A problem, or an opportunity for a new landscape paradigm?
I was recently working on a tree project in Abu Dhabi when I came across a derelict site which intrigued me with it’s range of exotic self-seeded, non-native plants. The site was next to the Corniche and sandwiched between the Formal Park, my hotel and Capital Gardens. It struck me initially as the perfect basis of a xeriscape, as all the plants (mostly trees) were thriving without irrigation. On closer inspection and identification of the species involved, things got more complex and raised a lot of potentially conflicting thoughts and issues.
A natural Xeriscape
The site was clearly awaiting redevelopment and the plant invasion was opportunistic. Nothing that I could identify was native, yet all seemed happy there. When you see the list, you might understand why. Amongst the plastic and litter I identified:
- Prosopis juliflora
- Ficus benghalensis
- Eucalyptus glaucescens
- Conocarpus lancifolius
- Washingtonia robusta
Of those plants, the P. juliflora was the most robust and when you look at its reputation, that is of no surprise. It was of landscape scale, lush and greener than anything in the adjacent parks. It’s form, leaf, flowers and seeds are attractive from a landscape perspective. Yet this is undoubtedly the most controversial plant on this list – some would say alarming. A Native of arid zones in central and South America, this was, like so many others, introduced into the UAE in the 70’s as a forestry plant. Lauded as something of a super-crop tree, it is tenacious, vigorous, provids fuelwood and stock-feed in the form of abundant seeds. The latter, it turned out, were a problem in that they are spread by cattle and are extremely aggressive. Plants also regenerate rapidly from the roots when cut back and they reputedly produce biochemical inhibitors to suppress competition (allelopathy). With no natural competitors in the UAE and roots that can descend 50m in search of water, they out-compete native flora, even their cousin, Prosopis cineraria (ghaf tree).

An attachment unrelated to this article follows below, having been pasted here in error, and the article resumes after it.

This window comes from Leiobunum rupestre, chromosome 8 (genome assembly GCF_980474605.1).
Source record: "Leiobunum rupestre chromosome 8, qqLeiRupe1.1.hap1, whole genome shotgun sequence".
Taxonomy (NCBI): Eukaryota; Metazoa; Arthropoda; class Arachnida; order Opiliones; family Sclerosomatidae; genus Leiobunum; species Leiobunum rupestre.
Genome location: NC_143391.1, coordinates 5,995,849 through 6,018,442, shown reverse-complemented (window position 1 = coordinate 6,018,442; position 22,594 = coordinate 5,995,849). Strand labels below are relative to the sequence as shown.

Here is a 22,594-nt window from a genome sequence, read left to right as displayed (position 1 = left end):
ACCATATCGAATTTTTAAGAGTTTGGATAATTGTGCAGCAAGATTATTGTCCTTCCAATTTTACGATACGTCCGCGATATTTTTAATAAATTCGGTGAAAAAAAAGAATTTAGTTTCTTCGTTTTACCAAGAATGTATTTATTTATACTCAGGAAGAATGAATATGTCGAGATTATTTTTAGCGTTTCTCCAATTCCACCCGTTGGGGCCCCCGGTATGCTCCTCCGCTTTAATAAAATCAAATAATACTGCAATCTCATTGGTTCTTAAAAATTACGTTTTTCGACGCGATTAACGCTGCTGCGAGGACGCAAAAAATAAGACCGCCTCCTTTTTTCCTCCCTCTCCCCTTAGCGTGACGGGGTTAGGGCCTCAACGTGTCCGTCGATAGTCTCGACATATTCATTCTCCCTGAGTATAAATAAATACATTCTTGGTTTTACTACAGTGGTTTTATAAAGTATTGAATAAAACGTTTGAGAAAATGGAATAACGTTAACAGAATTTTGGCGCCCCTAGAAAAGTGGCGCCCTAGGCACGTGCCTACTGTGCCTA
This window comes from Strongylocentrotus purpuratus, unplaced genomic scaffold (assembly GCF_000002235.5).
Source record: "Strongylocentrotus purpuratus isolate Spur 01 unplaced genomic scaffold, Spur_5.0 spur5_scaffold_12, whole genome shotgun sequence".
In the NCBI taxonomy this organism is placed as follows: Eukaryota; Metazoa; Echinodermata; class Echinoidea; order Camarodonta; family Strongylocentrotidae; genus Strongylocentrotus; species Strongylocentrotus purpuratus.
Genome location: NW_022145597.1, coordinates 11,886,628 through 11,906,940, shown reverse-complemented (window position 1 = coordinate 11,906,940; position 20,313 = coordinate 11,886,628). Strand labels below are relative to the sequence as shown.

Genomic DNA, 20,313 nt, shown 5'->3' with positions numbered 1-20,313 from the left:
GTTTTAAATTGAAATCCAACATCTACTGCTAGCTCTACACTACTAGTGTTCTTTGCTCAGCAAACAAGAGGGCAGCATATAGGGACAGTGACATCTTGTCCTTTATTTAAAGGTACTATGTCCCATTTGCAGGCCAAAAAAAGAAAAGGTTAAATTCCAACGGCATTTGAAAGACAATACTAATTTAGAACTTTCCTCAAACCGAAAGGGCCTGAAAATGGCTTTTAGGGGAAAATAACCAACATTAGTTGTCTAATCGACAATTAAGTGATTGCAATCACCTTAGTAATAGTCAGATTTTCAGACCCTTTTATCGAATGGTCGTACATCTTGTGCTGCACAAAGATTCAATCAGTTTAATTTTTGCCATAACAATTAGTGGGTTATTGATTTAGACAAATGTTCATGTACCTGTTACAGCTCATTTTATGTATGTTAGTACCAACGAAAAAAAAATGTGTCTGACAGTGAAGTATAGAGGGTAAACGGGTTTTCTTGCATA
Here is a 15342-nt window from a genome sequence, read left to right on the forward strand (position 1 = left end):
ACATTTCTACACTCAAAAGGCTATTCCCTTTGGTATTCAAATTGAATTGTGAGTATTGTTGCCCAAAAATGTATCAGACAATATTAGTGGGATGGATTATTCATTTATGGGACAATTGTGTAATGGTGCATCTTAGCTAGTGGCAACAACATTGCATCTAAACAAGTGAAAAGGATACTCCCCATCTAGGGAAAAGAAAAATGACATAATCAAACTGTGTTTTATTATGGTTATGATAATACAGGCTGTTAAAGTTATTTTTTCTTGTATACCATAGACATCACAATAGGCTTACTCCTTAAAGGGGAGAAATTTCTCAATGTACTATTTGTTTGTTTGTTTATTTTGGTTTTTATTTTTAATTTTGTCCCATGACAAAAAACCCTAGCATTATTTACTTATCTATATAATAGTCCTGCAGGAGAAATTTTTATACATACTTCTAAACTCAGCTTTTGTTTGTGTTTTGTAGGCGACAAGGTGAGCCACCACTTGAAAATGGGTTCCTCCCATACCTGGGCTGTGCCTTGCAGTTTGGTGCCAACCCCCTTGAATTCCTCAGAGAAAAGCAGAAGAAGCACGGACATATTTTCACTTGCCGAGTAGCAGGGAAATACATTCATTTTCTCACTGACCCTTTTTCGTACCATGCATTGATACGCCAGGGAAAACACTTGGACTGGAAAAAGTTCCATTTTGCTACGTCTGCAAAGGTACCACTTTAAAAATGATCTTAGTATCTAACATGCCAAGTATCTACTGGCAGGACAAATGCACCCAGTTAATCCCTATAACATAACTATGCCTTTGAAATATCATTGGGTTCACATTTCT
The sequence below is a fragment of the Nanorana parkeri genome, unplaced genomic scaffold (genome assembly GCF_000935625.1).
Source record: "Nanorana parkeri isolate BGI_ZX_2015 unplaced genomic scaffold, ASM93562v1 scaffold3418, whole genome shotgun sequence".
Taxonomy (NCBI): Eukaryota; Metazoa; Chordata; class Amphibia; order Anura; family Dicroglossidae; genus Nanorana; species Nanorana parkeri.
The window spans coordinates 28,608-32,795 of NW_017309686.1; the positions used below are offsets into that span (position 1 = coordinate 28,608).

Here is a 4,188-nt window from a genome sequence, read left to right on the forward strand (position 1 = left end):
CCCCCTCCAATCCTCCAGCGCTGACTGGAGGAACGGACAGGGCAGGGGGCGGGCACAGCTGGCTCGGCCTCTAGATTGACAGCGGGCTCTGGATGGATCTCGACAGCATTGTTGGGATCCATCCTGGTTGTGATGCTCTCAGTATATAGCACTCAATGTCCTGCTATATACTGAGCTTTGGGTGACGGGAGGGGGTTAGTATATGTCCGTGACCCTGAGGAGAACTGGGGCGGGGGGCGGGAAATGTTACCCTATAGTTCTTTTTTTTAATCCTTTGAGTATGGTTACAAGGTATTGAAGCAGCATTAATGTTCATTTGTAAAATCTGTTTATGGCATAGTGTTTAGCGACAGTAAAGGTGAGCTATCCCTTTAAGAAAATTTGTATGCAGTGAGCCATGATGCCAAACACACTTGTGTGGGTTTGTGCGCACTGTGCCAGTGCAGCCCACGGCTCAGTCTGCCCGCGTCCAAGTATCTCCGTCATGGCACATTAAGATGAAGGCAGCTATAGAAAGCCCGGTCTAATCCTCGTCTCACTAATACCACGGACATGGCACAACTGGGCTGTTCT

Prosopis juliflora flowers
P. juliflora has a low, mounding habit, attractive from a landscape point of view.
Also on the site were a number of Banyan trees, Ficus benghalensis, which seemed to be growing happily. Another tough survivor, it should be borne in mind that the water table here is likely only a metre or so below ground, although it will have a high saline content.
Then there was Eucalyptus glaucescens, another forestry/amenity introduction of the 70’s, also known and now generally avoided for its aggressive roots, yet here looking beautiful with its grey, lanceolate foliage. This was the tallest tree on site.
Eucalyptus glaucescens, showing adult foliage
Of course, there was the ubiquitous Conocarpus lancifolius, widely planted still yet also recognised and a danger to any nearby drains, and on it’s way out in popular use. Except it does make such a good tall hedge, and it has a much nearer native origin, coming from Somalia, Djibouti and Yemen. I’m not sure that the UAE landscape industry is ready to ditch it just yet.
There was even a palm, Washingtonia robusta, self-seeded around the place. Much of it was to be found growing underneath the canopy of the P. juliflora, so that at least is not put off by any allelopathic biochemicals from the Prosopis.